GREENVILLE — A once promising industrial gem for Montcalm County now sits nearly empty as almost all employees at the United Solar Ovonic facility in Greenville have been permanently laid off and nearly all of the assets have been liquidated and auctioned off.
Energy Conversion Devices Inc., the parent company of United Solar Ovonic, filed for Chapter 11 bankruptcy in February and has slowly been winding down operations at the Greenville facilities as the last remaining assets that were auctioned off are picked up by their buyers.
The two plant buildings of the now dissolved company remain in Greenville under operation of just three employees who now work for the auctioneers and trustees handling the sales of the buildings’ assets.
Former plant manager Tim Kelley, who was permanently laid off in August, said the final focus at the Greenville facilities is to remove the remaining assets to allow for the sale of the buildings and land to prospective buyers.
“The company ceases to exists,” Kelley said. “United Solar wants the building empty as soon as possible so they can sell the land and the buildings.”
According to Kelley, the buyers who purchased assets but have not collected their items are currently paying a monthly rent until they pick them up.
“Once all the remaining auctioned items are sold, one single employee will be paid part-time by the trustee to remain as security, to watch over the buildings until they are sold,” Kelley said.
Despite a bad situation in which hundreds of employees lost their jobs and a promising company closed its doors after just four short years of operation, there is a small silver lining.
Some of the equipment located on site that could not be auctioned off was donated to three area fire departments.
The Belding Fire Department, Greenville Department of Public Safety and Stanton Community Fire Department each received thousands of dollars worth of equipment.
The Greenville Department of Public Safety received seven self-contained breathing apparatuses, as did the Stanton Community Fire Department.
Greenville Public Safety Director Mike Pousak said the equipment is incredibly valuable, as there was no way of budgeting in the near future for the items received.
“These are really nice, but they are for industrial use,” Pousak said. “It’s going to cost some funds to make them acceptable for fire service, but they are still usable and very valuable to the department.”
According to Pousak,the unit itself, including the the mask and the tank, costs anywhere from $3,000 to $5,000 each.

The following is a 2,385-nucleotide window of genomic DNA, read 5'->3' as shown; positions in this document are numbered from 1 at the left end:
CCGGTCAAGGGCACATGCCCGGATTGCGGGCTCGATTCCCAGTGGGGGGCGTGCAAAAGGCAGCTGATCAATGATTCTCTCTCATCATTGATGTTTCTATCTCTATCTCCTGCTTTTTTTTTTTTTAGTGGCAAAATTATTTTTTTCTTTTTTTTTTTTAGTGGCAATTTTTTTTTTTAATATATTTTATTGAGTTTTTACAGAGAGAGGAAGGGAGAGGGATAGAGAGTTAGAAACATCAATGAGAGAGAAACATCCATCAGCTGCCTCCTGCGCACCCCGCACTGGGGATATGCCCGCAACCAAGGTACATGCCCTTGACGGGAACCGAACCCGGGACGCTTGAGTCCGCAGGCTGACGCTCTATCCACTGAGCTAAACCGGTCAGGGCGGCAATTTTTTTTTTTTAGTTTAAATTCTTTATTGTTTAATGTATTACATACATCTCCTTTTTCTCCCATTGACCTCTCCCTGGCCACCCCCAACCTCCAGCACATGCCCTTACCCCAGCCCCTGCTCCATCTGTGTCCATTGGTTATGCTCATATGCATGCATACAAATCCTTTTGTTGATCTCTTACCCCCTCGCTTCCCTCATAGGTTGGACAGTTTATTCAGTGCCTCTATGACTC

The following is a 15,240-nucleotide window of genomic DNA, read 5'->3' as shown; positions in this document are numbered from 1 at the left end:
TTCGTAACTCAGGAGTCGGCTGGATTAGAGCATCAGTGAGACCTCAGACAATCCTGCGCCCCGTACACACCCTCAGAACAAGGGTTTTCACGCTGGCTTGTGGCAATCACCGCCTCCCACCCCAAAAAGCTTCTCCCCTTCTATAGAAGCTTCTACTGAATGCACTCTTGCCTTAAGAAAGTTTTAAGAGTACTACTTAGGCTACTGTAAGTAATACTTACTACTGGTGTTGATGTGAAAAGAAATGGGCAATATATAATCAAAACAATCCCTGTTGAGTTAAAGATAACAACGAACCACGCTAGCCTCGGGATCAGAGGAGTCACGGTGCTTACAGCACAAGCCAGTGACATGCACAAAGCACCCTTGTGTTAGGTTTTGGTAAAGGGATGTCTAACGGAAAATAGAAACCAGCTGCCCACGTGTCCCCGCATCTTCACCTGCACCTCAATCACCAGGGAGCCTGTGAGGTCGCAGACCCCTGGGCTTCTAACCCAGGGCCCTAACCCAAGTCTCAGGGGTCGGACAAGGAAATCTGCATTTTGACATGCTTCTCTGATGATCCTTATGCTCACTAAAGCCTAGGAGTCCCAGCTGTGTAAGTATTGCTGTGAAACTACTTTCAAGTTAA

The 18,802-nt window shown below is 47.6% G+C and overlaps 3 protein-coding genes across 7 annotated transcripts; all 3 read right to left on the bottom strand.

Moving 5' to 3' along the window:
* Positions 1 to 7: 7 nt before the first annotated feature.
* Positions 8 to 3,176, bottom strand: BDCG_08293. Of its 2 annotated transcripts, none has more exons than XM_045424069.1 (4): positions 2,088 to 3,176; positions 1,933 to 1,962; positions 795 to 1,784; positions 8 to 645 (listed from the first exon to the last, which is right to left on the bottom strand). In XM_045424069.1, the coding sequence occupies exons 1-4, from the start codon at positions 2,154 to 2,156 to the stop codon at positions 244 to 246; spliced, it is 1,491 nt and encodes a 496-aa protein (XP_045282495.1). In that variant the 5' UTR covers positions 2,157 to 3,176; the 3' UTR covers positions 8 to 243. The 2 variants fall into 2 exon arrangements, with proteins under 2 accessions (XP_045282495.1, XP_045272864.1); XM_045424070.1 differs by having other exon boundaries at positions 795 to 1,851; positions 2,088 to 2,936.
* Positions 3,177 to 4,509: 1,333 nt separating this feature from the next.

“We now have seven of them and it will cost maybe $1,500 per unit to adjust them to make them usable,” he said. “United Solar told us these items, which were part of their hazardous response team, were not up for auction. They asked us if we’d be interested and we were more than happy to receive some of their equipment, most of it which has never been used.”
Pousak said the devices could be used commonly at any time the department has to enter a fire situation.
Other items such as portable stretchers, crash carts, gloves and haz-mat suits were distributed to each of the three departments.
Pousak estimated nearly $10,000 worth of equipment was donated to his department.
Belding Deputy Fire Chief Daryl Childs said Belding received approximately the same amount in value in items.
“We received many respirators, which can be used in a hazardous material situation,” Childs said. “We received spare cartridges for them as well as a fair amount of medical equipment, as we are dispatched on many medical calls.”
Childs said the most important gift to the department received was a series of haz-mat suits that could be used almost immediately.
“The big thing for our department were the haz-mat suits we received,” he said. “Some of them I believe have already been used and we have several haz-mat technicians within the department trained to use them.”
Both Pousak and Childs said they were sad to see United Solar Ovonic fail to succeed, but are thankful the company kept local departments in mind when donating their items.
“They wanted to give back to the community,” Pousak said. “This was just one more of their ways of doing that, right to the end.”